Committee on Education and Labor : U.S. House of Representatives

Press Releases

House Approves Employee Free Choice Act
Legislation Would Strengthen America's Middle Class by

Helping Workers Bargain for Better Pay, Benefits

Thursday, March 1, 2007


WASHINGTON, DC -- The U.S. House of Representatives today approved legislation that would enable workers to bargain for better wages, benefits, and working conditions by restoring their rights to form unions. The legislation is a key part of House Democrats' overall goal of strengthening America's middle class.

The Employee Free Choice Act, a bipartisan bill sponsored by Reps. George Miller (D-CA) and Robert Andrews (D-NJ), would reform a broken union election process in which employers frequently intimidate, harass, reassign, or even fire workers who support the formation of a union.

"We all know that workers in the U.S. are among the most productive workers in the world. Yet for far too long, they have not been reaping the benefits of their hard work," said Miller, the chairman of the House Education and Labor Committee. "There are a lot of explanations for the growing inequality in our economy. But perhaps the most significant explanation is that workers' rights to join together and bargain for better wages, benefits, and working conditions have been severely undermined. To strengthen America's middle class, we have got to restore these rights."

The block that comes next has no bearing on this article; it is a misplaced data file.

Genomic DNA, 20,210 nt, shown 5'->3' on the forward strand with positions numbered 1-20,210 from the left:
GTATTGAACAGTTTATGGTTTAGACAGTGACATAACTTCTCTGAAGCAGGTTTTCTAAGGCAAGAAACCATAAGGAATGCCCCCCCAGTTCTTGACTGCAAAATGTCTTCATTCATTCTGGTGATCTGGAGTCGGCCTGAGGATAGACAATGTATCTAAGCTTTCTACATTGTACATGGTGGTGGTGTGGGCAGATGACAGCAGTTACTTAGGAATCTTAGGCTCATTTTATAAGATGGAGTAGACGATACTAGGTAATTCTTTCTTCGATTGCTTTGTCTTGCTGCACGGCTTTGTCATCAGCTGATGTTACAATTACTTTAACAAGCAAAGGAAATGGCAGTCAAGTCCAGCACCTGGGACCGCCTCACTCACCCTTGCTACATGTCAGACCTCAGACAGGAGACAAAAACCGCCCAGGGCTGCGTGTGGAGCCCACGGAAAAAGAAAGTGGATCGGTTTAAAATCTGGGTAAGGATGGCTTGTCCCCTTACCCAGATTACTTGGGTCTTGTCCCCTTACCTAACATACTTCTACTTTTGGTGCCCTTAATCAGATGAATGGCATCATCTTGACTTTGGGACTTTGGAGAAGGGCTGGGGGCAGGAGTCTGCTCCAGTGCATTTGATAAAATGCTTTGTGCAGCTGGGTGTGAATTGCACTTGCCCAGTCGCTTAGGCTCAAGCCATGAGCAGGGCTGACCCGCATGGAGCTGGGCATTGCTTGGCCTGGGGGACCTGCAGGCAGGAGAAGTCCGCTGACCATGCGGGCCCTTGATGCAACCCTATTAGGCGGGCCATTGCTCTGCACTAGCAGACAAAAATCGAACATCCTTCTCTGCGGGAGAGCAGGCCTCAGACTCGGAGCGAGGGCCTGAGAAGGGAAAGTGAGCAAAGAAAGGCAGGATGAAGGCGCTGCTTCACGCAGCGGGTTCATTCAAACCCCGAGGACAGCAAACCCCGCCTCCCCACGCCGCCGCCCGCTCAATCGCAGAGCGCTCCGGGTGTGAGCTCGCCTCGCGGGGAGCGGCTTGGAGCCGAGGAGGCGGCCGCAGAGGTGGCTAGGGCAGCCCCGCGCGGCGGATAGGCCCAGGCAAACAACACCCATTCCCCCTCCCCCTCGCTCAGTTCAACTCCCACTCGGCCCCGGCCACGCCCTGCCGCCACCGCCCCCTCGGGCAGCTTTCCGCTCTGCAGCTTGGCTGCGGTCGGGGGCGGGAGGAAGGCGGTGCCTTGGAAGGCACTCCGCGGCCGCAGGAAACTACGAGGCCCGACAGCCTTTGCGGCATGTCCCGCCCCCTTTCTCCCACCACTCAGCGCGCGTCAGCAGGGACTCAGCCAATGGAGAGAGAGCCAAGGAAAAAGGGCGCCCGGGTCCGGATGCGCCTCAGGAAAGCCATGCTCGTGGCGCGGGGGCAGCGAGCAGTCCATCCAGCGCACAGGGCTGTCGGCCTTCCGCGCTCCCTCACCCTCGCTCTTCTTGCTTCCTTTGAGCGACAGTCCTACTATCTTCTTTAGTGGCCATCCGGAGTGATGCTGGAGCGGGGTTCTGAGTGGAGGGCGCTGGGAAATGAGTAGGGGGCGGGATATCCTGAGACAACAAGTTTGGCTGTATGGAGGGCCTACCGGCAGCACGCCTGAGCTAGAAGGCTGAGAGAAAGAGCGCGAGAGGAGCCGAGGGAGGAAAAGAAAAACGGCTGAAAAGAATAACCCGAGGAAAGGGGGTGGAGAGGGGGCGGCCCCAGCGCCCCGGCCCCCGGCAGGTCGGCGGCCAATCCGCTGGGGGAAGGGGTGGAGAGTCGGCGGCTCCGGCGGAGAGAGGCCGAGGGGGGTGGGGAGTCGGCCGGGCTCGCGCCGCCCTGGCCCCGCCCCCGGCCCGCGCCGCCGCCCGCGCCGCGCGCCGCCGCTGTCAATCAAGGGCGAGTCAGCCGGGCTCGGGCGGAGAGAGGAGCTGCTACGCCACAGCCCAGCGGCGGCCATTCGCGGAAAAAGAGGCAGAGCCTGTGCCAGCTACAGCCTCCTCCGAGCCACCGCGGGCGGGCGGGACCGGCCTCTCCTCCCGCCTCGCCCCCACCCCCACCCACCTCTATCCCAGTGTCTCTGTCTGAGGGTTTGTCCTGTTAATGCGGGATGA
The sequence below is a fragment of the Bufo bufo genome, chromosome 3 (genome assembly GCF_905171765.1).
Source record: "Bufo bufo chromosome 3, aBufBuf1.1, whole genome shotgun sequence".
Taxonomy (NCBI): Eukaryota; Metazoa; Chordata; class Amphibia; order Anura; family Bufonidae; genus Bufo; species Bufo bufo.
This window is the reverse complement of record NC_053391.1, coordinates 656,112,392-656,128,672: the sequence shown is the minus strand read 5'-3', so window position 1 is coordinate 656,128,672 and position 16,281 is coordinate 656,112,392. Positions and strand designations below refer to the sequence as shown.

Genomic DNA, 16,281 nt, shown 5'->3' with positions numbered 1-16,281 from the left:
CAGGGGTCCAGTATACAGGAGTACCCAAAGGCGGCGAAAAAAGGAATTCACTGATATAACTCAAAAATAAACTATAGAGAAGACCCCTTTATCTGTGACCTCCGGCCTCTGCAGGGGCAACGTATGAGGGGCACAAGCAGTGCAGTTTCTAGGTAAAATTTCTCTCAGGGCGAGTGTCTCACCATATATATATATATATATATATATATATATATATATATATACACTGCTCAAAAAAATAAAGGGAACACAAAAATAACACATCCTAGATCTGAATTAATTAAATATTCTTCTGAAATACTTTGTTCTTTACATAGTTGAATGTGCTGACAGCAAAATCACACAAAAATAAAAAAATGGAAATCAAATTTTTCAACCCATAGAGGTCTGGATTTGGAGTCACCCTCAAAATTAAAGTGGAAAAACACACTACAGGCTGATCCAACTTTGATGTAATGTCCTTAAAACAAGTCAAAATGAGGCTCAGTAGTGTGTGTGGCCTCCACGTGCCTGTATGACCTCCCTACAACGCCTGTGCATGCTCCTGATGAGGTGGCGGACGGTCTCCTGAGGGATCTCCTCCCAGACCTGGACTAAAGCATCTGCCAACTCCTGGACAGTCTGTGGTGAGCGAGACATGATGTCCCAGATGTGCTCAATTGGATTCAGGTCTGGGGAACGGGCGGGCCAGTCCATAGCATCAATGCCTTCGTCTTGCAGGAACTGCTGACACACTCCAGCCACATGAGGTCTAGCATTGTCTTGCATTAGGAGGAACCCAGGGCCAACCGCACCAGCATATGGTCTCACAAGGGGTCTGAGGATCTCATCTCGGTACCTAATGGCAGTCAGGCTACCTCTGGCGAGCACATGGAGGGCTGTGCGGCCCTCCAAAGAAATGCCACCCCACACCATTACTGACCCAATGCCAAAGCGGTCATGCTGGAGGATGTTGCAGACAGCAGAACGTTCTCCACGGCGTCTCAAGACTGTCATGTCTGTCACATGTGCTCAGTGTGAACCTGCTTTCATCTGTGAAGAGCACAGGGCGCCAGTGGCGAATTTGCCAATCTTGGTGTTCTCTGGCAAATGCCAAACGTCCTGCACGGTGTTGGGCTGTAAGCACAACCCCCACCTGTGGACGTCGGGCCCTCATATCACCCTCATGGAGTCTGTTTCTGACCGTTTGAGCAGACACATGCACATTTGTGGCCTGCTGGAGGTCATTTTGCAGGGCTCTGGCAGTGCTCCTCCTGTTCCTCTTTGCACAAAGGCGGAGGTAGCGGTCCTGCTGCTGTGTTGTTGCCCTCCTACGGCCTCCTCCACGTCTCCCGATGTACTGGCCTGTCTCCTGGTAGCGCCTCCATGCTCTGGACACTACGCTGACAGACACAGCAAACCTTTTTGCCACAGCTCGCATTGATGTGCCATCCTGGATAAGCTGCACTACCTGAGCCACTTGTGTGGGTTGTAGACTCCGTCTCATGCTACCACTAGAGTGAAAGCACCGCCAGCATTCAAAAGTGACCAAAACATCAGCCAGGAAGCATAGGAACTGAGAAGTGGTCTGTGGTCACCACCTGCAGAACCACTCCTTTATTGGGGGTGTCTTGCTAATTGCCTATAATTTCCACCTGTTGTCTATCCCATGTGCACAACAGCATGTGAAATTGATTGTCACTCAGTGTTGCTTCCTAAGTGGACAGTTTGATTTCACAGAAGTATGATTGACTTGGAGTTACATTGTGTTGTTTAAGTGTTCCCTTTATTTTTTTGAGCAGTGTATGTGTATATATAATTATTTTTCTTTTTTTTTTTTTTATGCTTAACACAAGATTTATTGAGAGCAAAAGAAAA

Under the Employee Free Choice Act, if a majority of workers in a workplace sign cards authorizing a union, then the workers would get a union. This majority sign-up process is permitted under current law, but only if the employer allows it. Many employers instead force employees to undergo an election process administered by the National Labor Relations Board. In NLRB elections, the deck is stacked heavily against pro-union workers.

For example, while the employer can discuss the union with its employees anytime - on company property, and even in one-on-one meetings - union advocates are severely restricted in their ability to communicate with workers. Moreover, these elections are wide open to abuse by employers. The Center for Economic and Policy Research recently estimated that employers fire one in five workers who actively advocate for a union. A December 2005 study by American Rights at Work found that 49 percent of employers studied had threatened to close or relocate all or part of the business if workers elected to form a union. In fact, in 2005 alone, over 30,000 workers received back pay from employers that illegally fired or otherwise discriminated against them for their union activities. 

In addition to allowing workers to form a union through majority sign-up, the Employee Free Choice Act would also:

  • Stiffen penalties against employers that illegally fire or discriminate against workers for their union activity during an organizing or first contract drive, including requiring employers to pay treble back pay to workers whom they are found to have illegally fired; and
  • Allow employers and newly formed unions to refer bargaining to mediation and, if necessary, binding arbitration if they are not able to agree on a first contract after 90 days of bargaining.

Giving workers the ability to bargain for better wages and benefits is a key part of strengthening America's middle class. Union workers earn 30 percent more, on average, than do nonunion workers, and union workers are much more likely to have health care, pensions, and more generous paid time off. A recent Hart Research poll for the AFL-CIO found that 69 percent of Americans support the Employee Free Choice Act.


Click here for text of Chairman Miller's prepared remarks for today?s debate.

Click here for a summary of the Employee Free Choice Act.

Click here for complete information on the legislation.


Contact: Tom Kiley / Rachel Racusen
2181 Rayburn House Office Building
Washington, DC 20515